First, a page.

jolie laide

jolie laide

I started this when I lived in Brooklyn and struggled for grace in a city that grants moments of beauty and ugliness breathtakingly close to one another. Now I live in a place where things are a different kind of ugly and the beauty is pedestrian. I struggle with that.


I am running through a blizzard at night. I am carrying the baby, the house is on fire behind me. I am nine years old.

There is a blizzard approaching. And when my father ends his evening class, the battery in his car is dead. The university is deep in inner-city Chicago, it is closing down for the storm, there is no way for him to get home. My sister and I are 11 and nine, we are well-behaved, responsible, and the baby is asleep, if she leaves now she might beat the storm, and so my mother makes the journey to pick him up.

We are happy because we can watch television, which is forbidden. On the commercial breaks I go into the kitchen to wash the dishes. Just because we are unsupervised and a little naughty does not mean we are not dutiful. One break, I notice a bright glow from the oven, where my mother has left my father’s dinner to stay warm. I open the door to a wave of heat, flames starting from the wrapped plate. Slam the door closed, tell my sister, who tells me I must be mistaken.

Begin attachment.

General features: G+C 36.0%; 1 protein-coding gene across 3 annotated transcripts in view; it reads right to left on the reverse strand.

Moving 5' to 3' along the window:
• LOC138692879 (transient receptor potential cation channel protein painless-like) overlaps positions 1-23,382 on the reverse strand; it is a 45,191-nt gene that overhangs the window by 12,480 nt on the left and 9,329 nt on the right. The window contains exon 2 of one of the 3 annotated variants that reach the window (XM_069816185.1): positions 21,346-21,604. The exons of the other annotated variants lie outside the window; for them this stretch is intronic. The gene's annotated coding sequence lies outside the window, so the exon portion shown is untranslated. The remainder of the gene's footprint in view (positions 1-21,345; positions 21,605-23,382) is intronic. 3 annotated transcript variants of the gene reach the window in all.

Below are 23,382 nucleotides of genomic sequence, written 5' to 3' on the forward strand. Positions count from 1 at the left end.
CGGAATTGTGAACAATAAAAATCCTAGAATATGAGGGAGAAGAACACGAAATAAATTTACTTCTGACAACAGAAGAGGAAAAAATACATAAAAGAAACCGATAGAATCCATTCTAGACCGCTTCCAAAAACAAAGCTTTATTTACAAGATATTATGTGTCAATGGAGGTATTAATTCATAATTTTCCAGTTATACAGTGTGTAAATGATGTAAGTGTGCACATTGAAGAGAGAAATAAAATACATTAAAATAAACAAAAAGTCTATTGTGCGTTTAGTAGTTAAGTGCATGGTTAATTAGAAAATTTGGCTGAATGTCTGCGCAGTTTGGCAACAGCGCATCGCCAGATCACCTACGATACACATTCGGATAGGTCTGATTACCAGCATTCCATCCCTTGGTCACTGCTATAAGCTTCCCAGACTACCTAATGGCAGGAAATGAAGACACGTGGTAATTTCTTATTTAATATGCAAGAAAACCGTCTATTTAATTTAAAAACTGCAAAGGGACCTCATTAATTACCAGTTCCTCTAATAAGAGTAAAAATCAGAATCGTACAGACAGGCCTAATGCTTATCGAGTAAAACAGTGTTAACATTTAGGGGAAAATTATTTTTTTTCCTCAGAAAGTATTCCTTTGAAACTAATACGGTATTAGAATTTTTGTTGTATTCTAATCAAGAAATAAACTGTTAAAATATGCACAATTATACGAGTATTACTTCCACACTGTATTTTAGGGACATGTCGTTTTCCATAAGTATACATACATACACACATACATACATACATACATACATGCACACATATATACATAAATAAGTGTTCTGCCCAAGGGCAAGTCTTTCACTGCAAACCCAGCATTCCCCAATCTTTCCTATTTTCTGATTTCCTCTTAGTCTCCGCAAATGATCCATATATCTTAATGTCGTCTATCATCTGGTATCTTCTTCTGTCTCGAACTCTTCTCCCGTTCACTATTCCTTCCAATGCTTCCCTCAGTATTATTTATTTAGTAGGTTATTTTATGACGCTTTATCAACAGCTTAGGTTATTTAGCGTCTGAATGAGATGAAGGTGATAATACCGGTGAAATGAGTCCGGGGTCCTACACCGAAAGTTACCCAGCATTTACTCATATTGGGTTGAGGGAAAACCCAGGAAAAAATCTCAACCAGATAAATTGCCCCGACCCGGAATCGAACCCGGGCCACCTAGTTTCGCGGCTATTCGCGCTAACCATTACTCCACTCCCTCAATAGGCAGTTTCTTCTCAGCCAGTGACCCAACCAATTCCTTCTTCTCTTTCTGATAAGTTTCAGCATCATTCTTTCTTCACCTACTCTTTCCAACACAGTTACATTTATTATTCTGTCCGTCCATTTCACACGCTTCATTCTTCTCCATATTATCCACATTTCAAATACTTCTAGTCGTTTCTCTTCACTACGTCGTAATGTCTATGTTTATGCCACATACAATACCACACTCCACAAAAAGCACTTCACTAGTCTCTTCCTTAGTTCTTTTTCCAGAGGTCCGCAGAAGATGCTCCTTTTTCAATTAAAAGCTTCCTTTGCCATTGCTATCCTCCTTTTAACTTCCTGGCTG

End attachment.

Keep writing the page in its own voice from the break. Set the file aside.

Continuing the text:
On the next break I enter the kitchen again, and now there is smoke coming out of the oven, a conflagration. My sister pays attention this time and she is good. She grabs the fire extinguisher, pulls the pin, and starts spraying the fire. Yells at me to get the baby and get out.

I do. Get the baby, run to the garage, where I am waiting barefoot, coatless, for a sign that all is safe. That sign does not come. The wind moans, blows snow under the garage doors. I can’t go back into the house to help my sister, can't put the baby down on the seeping snow and the cold concrete.

And so, I am running through a blizzard at night. I am carrying the baby, and the house is on fire behind me.


Blogger dagger aleph said...


That is all.

8:30 PM  
Blogger ttractor said...

(everyone was ok. the kitchen wasn't even all that damaged)

Dagger, I am sure you have stories just as compelling or cinematic...

10:06 PM  
Blogger Dr. S said...

I honestly thought that this was a surreal nightmare until your comment just now. What a story, and how nightmarishly narrated.

10:31 PM  
Blogger Dr. S said...

Nightmarishly narrated in a good way, I mean.

10:31 PM  
Blogger ttractor said...

Thanks Dr S. I don't know how people do fiction! I think I am far too literal minded, or my imagination just doesn't work that way. I think maybe I have a facility for framing things so that they become visible.

(Besides, I think most people's dreams are only really interesting to themselves. I hate to say it.)

10:24 AM  
Blogger Dr. S said...

These stories remind me, yet again, that whatever serenity I have is probably 98% luck of the draw.

1:38 PM  

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